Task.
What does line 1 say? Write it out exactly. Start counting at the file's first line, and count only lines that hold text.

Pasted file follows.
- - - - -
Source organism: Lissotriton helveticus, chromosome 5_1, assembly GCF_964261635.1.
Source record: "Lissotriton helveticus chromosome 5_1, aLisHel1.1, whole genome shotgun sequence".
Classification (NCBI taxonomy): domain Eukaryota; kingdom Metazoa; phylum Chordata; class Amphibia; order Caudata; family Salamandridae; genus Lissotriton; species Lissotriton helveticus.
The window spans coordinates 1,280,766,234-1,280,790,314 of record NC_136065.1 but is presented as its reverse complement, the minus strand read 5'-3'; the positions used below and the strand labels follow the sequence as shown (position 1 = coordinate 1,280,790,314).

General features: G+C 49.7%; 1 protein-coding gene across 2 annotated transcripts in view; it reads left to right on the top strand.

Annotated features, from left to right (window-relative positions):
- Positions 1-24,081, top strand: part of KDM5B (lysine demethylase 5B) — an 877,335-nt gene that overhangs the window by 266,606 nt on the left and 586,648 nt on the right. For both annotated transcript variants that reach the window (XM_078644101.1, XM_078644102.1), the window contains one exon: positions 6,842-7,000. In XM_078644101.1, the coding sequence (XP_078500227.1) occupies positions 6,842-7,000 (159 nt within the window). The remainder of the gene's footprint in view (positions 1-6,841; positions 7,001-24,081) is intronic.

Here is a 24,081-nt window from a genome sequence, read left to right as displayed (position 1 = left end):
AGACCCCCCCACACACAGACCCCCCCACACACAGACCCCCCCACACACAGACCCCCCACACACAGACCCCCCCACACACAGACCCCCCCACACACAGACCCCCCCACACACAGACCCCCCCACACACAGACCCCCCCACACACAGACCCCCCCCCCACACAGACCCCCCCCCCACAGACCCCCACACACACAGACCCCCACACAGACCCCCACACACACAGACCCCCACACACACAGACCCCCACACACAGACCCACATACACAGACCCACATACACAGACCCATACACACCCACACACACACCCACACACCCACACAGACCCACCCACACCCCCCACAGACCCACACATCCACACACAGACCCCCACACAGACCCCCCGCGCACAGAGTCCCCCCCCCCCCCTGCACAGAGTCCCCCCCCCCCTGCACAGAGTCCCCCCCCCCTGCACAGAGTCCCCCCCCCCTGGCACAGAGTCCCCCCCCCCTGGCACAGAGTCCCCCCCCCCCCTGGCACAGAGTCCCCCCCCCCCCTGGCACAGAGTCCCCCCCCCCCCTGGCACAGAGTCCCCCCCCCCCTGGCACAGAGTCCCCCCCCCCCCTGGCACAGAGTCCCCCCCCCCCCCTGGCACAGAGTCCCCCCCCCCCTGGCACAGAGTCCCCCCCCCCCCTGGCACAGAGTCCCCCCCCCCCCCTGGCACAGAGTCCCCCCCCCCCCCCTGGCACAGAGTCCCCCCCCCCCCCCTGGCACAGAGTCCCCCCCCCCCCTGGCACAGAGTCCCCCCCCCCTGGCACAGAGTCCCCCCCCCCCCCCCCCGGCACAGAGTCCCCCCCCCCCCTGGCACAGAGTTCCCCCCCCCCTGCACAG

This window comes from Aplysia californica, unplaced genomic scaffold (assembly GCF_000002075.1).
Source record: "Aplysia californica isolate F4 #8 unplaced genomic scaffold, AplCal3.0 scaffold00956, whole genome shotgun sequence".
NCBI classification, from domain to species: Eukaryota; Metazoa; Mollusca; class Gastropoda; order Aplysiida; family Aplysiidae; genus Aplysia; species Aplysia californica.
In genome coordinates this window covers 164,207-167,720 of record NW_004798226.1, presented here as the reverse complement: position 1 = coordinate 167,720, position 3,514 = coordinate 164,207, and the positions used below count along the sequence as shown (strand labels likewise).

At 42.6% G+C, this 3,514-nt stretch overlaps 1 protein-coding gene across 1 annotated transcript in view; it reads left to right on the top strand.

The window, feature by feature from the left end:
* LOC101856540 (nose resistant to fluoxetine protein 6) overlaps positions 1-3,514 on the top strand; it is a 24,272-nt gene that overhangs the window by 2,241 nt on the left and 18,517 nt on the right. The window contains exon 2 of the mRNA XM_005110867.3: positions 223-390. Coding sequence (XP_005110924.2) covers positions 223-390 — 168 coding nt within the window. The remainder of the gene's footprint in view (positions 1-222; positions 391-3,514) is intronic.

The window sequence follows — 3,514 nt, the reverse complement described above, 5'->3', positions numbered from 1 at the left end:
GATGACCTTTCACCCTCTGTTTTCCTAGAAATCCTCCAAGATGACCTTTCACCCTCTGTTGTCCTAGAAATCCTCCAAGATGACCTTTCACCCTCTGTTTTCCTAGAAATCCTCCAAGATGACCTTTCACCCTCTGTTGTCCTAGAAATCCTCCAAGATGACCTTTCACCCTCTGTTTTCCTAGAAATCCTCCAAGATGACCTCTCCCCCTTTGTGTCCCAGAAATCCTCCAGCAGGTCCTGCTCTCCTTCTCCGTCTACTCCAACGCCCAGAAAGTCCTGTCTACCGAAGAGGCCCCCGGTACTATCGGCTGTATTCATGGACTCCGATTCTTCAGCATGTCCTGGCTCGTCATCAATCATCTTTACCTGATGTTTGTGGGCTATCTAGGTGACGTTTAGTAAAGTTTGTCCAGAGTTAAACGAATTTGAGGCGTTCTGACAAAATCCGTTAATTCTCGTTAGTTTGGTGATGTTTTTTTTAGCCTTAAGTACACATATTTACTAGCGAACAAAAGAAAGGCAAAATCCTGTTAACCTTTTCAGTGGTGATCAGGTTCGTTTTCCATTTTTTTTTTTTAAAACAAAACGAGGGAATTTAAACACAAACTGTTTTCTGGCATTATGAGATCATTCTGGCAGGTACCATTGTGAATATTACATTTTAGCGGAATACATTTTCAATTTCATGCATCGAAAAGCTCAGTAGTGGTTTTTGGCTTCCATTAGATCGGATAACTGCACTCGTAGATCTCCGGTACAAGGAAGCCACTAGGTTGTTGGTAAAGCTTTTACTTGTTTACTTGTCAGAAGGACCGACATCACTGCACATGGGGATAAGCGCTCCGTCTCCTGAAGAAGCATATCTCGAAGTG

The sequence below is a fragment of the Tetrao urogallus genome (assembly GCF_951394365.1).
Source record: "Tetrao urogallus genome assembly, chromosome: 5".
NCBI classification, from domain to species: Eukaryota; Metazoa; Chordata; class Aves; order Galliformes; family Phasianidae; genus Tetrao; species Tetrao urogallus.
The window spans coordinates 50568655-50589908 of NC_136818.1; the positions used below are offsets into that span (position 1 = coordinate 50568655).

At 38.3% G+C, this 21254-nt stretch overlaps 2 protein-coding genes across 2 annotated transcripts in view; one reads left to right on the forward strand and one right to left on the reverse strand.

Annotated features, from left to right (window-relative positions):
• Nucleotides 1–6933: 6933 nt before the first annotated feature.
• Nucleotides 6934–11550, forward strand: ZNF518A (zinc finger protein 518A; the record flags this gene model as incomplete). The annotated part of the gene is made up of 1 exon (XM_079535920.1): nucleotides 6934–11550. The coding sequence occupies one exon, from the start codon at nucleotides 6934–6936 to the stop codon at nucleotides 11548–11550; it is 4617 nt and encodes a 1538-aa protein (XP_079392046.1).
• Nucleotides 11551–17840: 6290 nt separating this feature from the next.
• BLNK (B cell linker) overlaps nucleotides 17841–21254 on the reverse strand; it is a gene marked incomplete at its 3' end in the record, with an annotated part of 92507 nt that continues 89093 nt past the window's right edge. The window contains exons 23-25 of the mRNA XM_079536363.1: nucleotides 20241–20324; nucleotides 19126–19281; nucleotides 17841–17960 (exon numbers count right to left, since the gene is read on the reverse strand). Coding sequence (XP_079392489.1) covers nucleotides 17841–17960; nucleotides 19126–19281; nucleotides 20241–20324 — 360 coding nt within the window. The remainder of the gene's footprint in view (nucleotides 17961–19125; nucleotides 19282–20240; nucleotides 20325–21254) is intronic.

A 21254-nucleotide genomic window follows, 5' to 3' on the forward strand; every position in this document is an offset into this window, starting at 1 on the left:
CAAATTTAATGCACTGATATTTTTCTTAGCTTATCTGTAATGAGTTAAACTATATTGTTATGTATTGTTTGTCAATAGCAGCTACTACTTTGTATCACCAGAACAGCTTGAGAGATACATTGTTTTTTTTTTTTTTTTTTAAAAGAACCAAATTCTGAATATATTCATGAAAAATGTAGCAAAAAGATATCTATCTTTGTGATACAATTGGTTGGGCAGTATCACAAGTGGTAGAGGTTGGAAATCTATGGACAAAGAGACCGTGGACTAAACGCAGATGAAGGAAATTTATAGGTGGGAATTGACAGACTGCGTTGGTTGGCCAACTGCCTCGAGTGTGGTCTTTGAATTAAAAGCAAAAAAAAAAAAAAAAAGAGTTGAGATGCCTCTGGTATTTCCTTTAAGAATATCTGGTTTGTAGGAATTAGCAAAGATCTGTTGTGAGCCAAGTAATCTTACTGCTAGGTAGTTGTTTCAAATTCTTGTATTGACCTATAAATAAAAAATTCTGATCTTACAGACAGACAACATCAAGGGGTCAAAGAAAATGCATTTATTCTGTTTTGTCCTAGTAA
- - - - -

Source organism: Lissotriton helveticus, chromosome 5_1, assembly GCF_964261635.1.